Local volunteers turn wedding dresses into infant gowns for parents who lose a child

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EAU CLAIRE, Wis. (WEAU) – Losing a child is a devastating experience for any family, especially when it happens soon after delivery or before. A local organization works to make that process less painful by offering a special gift to the parents.

Celestee and Andrew Roufs lost their baby girl more than a year ago but thanks to a special gift, they now are donating their time to helping other families with similar experiences. The couple now volunteers with Eternal Angels, a non-profit organization that makes bereavement outfits or “Angel Gowns” for local families after the loss of an infant.

“Our first time here was the one year anniversary of our daughter’s birth and we were one of the couples that received one of the items that’s made here so it was really nice to be able to spend the day in a way that was in remembrance of her but also giving back to this wonderful group that makes them for people like us,” says Celestee Roufs.

The Roufs say volunteering is their way of remembering their daughter while giving back to the group that brought them a piece of beauty on a difficult day. "For us, it was something we didn't have to worry about because someone else had taken care of it for us. We really appreciated it," said Andrew Roufs.

Becky Gunderson founded Eternal Angels in 2015. The organization has since grown, working with local hospitals to help families after infant loss. “It can be a family that a baby is born full-term and is a still born baby or it can be Moms that go to the clinic for a 28 week check-up and they find out the pregnancy isn’t viable and their in miscarriage,” says Gunderson.

The items are hand-sew by local volunteers from wedding dresses donated by community members. "The wedding dress is a symbol of never ending love that a bride has on her wedding day or feels on her wedding day and we're basically wrapping their baby, that family's baby in that never ending love," says Gunderson.

Volunteers of Eternal Angels say while deconstructing wedding gowns, bead by bead is a long process with much work involved, being able to help a family during a terrible situation is rewarding. “It’s just so well worth it when you see those little beautiful gowns and bags and things that they make and how touching it is for a family to receive one of those,” says Kathie Loewenhagen.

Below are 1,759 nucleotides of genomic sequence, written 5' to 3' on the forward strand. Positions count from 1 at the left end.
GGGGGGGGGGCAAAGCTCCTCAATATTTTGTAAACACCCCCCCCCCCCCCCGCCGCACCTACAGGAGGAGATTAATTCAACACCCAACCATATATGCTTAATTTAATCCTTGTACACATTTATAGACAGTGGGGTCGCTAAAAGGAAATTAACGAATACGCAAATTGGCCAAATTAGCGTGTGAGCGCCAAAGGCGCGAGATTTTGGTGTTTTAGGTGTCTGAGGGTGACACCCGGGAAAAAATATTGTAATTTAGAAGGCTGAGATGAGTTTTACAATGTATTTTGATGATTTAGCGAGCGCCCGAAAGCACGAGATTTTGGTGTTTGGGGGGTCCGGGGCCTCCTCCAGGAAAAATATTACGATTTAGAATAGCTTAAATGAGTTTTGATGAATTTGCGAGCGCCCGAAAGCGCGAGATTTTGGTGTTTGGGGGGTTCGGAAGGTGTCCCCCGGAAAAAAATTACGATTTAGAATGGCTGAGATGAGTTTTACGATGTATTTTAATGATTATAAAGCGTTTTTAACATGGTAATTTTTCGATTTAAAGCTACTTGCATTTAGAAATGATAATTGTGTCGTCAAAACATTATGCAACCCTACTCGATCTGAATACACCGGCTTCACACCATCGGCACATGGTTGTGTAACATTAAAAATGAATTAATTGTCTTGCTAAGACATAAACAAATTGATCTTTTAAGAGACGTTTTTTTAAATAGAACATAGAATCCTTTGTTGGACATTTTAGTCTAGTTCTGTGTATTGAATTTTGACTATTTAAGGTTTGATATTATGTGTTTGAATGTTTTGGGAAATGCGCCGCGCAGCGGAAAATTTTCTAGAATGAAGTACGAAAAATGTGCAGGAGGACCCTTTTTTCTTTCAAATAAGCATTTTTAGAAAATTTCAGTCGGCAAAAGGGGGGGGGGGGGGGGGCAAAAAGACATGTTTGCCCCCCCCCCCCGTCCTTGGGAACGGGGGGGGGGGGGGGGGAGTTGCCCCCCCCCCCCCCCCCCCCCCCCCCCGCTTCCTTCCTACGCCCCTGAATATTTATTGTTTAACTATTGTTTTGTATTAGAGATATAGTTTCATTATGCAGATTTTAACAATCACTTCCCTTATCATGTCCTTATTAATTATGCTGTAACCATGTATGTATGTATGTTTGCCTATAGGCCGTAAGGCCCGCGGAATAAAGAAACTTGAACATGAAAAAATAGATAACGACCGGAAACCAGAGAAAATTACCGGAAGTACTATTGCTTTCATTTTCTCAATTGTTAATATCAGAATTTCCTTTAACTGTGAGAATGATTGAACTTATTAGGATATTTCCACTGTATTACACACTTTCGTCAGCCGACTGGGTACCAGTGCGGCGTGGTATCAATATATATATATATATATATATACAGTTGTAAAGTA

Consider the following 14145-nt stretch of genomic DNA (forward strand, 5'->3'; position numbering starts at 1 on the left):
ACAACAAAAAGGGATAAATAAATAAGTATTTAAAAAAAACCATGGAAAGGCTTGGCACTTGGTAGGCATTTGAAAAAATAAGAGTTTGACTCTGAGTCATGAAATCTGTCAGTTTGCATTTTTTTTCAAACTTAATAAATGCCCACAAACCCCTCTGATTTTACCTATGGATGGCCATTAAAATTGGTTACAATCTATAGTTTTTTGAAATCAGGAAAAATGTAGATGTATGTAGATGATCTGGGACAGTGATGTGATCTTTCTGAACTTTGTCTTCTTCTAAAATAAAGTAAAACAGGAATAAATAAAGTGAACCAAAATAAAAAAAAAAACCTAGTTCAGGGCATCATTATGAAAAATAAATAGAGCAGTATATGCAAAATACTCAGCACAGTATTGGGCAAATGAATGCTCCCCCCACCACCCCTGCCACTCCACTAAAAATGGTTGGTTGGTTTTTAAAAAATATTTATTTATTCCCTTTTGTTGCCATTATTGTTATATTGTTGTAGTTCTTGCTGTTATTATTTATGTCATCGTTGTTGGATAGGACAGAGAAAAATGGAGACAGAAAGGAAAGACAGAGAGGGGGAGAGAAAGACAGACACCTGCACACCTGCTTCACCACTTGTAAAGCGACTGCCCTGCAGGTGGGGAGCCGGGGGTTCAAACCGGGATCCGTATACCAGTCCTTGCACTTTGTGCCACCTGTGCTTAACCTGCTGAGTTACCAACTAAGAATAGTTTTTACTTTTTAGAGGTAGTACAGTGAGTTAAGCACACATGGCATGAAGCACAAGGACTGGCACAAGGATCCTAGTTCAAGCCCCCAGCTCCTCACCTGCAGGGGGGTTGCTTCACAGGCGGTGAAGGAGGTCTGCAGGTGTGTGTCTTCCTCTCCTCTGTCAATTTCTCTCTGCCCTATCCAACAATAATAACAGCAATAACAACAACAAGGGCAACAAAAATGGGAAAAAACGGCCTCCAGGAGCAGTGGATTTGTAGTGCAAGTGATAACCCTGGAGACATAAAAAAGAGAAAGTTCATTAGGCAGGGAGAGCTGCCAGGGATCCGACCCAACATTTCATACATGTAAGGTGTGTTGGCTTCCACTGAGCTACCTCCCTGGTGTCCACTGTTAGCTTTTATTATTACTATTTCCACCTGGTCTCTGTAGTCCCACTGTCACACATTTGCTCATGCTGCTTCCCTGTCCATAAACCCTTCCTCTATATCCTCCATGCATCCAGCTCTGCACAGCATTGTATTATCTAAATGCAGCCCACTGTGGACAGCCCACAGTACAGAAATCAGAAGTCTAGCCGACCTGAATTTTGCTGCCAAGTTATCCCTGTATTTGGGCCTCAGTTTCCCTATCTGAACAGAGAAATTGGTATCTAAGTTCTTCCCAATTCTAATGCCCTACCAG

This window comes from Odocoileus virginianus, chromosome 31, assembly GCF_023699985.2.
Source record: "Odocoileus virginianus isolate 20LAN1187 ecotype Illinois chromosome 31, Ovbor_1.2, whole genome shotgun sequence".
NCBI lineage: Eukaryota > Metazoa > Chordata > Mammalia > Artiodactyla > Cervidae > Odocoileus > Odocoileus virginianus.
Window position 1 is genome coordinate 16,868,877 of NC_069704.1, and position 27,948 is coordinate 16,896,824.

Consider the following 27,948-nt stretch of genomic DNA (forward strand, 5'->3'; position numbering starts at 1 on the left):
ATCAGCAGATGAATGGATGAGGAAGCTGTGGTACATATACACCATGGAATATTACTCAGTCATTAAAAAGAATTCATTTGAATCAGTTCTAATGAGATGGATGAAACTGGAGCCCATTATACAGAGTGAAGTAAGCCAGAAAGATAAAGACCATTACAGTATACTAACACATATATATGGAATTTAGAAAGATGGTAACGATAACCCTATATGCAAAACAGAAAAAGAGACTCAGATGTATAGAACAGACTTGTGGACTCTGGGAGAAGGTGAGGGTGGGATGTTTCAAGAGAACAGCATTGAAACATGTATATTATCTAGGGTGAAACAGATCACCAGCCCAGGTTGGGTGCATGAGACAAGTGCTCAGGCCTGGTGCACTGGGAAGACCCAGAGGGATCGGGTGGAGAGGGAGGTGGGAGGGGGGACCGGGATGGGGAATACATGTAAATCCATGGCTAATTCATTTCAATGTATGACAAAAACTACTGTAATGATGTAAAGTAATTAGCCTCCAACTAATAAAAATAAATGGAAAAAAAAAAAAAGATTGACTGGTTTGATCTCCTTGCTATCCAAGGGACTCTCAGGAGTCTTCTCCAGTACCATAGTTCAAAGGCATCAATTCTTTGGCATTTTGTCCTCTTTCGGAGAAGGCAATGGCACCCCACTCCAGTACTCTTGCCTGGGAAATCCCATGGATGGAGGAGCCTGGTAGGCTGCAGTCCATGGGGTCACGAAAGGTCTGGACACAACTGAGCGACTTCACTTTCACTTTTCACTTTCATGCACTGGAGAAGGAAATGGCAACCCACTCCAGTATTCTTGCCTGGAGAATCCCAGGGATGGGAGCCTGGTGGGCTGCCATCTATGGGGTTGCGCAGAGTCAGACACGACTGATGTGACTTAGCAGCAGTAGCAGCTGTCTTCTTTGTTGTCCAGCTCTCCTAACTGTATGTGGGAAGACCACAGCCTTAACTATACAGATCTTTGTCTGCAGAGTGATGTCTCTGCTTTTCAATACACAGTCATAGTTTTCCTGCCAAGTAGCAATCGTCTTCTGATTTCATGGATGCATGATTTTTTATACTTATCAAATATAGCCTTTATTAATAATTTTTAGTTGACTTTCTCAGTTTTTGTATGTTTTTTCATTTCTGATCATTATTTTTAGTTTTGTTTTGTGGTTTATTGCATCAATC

Eternal Angels makes a variety of custom bereavement outfits free of charge to those who receive them. “We make their gowns, wraps, and pouches that are gender specific, so boy and girl when the gender is known,” says Gunderson.

Becky says this is important because after infant loss, it can be difficult to find a suitable outfit for burial that fits. “If you lose your baby early and they’re 2.5 pounds, you can’t really go buy anything,” says Gunderson. She says some families bury their infants in the outfits and some save it and put it in a keepsake box.

The organization receives an overwhelming amount of wedding gown donations each year. “We’ve gone to limiting our donation drives to twice a year because we get 28 to 30 wedding dresses during a donation drive and so that’s 300-600 infant outfits that come from that,” said Gunderson.

A typical wedding dress can make between 8 and 14 angel gowns. Eternal Angels currently sends them to 6 area hospitals that gift the outfits to families after a loss. Gunderson soon hopes to send them to more medical centers. “We don’t interact with the recipients. We reply on the medical centers to identify and hand them out and give them to families that need them or want them,” says Gunderson.

Gunderson says with the supply and volunteer base Eternal Angels has built, they are able to help families beyond the Chippewa Valley and she hopes be able to do that in the future.

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